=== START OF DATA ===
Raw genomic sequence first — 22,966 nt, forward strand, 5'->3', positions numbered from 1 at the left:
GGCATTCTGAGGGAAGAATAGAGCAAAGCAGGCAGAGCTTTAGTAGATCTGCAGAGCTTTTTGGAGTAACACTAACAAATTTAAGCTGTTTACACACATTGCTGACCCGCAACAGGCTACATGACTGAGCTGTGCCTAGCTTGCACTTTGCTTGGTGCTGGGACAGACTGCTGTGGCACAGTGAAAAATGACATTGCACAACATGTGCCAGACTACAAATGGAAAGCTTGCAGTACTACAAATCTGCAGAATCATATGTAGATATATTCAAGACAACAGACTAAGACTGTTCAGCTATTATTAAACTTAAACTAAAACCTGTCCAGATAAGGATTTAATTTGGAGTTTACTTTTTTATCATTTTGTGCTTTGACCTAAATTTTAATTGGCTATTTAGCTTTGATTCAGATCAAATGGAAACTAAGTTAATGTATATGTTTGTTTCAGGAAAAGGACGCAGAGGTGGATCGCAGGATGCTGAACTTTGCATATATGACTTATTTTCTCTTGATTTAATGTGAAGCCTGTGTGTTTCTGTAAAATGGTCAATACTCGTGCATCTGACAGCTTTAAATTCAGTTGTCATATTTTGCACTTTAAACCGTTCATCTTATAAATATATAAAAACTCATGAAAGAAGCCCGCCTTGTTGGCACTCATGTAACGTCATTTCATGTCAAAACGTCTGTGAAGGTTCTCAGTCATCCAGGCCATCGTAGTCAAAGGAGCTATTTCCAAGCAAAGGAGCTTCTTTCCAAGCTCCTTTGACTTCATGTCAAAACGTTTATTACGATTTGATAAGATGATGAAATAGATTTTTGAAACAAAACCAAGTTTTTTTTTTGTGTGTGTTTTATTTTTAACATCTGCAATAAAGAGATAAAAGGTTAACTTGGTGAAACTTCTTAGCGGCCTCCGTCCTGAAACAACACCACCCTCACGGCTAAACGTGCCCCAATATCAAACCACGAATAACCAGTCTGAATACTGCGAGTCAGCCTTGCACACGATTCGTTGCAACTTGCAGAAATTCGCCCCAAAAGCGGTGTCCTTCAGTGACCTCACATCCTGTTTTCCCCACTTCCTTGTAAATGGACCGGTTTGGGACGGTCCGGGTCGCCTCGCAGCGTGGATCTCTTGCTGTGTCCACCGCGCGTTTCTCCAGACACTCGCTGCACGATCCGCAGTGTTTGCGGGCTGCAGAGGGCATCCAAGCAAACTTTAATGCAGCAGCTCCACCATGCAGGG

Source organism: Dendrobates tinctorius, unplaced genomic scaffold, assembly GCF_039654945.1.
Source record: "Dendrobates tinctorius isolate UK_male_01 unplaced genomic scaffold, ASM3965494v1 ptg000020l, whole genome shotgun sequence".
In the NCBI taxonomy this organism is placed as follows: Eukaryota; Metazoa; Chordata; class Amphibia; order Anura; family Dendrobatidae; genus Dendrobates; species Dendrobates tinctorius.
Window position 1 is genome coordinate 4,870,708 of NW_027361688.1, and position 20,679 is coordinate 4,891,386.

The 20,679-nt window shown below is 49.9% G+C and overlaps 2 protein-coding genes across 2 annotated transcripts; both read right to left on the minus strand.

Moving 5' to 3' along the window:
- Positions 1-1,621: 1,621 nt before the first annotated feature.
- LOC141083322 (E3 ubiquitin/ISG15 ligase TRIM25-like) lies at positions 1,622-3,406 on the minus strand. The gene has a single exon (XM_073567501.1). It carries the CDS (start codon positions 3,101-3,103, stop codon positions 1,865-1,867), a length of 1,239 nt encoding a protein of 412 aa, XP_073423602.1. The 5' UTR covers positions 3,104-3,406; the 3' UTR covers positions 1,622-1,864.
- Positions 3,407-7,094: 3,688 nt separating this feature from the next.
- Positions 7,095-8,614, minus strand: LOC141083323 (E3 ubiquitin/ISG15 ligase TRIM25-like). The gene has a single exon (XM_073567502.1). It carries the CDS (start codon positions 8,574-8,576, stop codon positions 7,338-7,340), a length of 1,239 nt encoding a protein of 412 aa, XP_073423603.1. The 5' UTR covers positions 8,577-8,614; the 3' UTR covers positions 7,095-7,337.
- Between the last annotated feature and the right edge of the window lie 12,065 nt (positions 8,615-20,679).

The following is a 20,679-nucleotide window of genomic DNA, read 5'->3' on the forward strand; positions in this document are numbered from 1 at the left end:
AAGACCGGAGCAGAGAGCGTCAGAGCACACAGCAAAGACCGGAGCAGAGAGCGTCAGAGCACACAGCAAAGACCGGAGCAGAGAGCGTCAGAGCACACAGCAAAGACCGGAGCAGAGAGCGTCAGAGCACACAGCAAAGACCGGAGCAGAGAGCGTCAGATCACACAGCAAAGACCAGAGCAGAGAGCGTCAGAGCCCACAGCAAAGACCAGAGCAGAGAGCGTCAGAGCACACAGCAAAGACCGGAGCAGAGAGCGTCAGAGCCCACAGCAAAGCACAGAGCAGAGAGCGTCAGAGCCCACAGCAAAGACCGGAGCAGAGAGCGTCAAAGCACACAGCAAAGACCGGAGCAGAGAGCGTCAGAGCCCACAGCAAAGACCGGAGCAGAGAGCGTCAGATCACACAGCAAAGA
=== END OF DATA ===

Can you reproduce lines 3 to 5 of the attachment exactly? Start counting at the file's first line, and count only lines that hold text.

Source organism: Dendrobates tinctorius, unplaced genomic scaffold, assembly GCF_039654945.1.
Source record: "Dendrobates tinctorius isolate UK_male_01 unplaced genomic scaffold, ASM3965494v1 ptg000020l, whole genome shotgun sequence".
In the NCBI taxonomy this organism is placed as follows: Eukaryota; Metazoa; Chordata; class Amphibia; order Anura; family Dendrobatidae; genus Dendrobates; species Dendrobates tinctorius.